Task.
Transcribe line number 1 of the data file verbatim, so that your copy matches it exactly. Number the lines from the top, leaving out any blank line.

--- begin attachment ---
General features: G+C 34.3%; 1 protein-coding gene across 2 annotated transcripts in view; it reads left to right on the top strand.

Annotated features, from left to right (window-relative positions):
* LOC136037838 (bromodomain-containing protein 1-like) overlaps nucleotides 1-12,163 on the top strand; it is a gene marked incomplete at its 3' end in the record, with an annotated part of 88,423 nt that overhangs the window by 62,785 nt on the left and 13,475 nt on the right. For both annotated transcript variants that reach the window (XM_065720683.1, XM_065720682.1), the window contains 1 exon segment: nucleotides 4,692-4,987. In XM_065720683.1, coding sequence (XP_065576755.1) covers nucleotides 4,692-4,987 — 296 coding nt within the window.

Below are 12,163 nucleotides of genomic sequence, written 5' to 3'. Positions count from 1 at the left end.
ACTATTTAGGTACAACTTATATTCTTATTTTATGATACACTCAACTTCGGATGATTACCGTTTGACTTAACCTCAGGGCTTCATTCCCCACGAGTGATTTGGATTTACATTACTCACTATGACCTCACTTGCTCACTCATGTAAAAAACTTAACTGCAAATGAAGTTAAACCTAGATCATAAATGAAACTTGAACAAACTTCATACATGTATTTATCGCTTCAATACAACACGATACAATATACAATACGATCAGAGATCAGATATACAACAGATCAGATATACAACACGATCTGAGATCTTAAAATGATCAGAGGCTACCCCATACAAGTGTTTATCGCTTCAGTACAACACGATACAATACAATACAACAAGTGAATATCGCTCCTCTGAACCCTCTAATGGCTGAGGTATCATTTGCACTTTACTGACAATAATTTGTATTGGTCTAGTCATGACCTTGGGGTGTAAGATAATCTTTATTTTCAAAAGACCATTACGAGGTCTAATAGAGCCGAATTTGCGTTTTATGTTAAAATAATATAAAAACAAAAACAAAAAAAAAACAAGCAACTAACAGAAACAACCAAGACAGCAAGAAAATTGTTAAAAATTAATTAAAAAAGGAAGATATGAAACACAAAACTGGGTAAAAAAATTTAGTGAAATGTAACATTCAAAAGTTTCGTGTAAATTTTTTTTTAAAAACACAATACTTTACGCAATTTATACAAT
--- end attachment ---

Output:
General features: G+C 34.3%; 1 protein-coding gene across 2 annotated transcripts in view; it reads left to right on the top strand.